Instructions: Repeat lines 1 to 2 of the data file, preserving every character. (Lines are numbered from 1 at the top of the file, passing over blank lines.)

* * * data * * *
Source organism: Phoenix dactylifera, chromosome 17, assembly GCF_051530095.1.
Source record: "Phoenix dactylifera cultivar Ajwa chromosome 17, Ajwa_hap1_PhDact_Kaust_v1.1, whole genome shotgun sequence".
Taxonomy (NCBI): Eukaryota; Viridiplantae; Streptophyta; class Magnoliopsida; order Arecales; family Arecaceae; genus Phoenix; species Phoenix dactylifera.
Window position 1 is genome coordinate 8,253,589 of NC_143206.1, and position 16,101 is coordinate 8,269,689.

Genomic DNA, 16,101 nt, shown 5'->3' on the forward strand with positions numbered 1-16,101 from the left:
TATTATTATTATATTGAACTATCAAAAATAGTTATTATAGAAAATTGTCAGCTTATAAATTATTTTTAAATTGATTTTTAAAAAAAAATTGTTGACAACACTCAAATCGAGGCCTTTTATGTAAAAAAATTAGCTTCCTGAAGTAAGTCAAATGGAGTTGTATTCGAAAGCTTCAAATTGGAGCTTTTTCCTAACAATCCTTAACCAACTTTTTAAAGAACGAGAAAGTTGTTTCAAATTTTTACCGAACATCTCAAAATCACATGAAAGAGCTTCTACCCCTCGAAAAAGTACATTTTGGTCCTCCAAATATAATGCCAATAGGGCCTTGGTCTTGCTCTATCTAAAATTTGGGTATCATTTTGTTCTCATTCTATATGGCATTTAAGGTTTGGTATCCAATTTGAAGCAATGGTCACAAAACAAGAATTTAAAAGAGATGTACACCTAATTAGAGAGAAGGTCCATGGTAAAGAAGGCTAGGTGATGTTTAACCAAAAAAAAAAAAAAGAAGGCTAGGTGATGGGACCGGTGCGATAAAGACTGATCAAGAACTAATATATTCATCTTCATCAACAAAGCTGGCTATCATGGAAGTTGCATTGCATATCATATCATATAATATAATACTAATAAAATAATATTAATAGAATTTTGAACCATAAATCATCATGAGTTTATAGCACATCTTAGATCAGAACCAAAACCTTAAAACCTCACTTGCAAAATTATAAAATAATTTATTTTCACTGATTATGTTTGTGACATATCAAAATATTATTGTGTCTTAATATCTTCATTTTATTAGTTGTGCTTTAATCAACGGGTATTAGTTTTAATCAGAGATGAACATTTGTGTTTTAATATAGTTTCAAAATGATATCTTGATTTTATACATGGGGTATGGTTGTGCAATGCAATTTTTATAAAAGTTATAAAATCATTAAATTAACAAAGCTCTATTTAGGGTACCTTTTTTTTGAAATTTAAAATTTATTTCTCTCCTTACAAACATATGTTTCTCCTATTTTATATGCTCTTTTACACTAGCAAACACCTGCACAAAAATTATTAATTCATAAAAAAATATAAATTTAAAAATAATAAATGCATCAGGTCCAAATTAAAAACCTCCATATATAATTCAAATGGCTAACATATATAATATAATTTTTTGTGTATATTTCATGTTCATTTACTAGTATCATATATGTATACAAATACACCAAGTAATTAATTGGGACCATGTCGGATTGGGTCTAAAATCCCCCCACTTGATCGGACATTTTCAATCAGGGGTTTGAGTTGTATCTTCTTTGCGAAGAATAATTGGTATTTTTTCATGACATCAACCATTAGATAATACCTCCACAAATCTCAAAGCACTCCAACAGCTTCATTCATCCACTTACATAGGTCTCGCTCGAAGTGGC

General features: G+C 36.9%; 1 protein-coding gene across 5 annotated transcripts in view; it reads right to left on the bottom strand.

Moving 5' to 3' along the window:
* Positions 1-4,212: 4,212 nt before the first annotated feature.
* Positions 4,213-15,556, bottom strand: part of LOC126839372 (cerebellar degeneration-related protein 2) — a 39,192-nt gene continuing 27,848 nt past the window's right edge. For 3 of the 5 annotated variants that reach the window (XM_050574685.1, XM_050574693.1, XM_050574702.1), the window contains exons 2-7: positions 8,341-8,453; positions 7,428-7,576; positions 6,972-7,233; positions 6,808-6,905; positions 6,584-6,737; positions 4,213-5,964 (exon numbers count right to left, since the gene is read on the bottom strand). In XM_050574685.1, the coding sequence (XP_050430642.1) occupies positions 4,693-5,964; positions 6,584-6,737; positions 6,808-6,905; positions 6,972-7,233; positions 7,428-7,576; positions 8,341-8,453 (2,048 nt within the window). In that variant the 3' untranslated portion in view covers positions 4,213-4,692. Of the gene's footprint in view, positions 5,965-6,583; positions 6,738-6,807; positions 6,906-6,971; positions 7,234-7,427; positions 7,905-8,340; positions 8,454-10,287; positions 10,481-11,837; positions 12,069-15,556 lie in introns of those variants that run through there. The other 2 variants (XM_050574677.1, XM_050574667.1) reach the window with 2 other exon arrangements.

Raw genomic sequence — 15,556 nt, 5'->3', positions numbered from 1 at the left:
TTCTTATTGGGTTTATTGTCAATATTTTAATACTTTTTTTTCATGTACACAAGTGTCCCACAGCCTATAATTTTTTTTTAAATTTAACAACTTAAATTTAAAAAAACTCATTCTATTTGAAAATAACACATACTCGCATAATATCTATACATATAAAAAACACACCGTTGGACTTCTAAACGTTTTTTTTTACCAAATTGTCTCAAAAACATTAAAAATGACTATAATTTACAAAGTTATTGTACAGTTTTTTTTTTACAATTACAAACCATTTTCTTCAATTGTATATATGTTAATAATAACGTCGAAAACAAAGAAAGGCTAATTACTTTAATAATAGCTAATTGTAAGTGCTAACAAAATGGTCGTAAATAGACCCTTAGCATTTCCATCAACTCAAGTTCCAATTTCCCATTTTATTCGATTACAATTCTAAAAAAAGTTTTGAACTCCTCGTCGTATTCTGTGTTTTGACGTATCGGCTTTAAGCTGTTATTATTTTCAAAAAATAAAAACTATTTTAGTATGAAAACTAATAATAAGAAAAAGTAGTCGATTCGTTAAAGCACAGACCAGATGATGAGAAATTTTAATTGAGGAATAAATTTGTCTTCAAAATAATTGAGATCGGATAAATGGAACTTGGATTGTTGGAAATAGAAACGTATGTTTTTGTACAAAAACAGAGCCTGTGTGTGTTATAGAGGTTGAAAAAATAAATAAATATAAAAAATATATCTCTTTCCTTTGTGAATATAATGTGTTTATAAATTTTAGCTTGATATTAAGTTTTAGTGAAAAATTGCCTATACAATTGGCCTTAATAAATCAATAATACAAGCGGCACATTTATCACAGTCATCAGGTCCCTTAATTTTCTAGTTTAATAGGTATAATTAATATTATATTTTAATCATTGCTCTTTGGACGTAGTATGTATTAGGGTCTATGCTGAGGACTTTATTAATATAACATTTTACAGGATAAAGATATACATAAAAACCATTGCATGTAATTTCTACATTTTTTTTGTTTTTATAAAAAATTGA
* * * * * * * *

Source organism: Phoenix dactylifera, chromosome 17, assembly GCF_051530095.1.
Source record: "Phoenix dactylifera cultivar Ajwa chromosome 17, Ajwa_hap1_PhDact_Kaust_v1.1, whole genome shotgun sequence".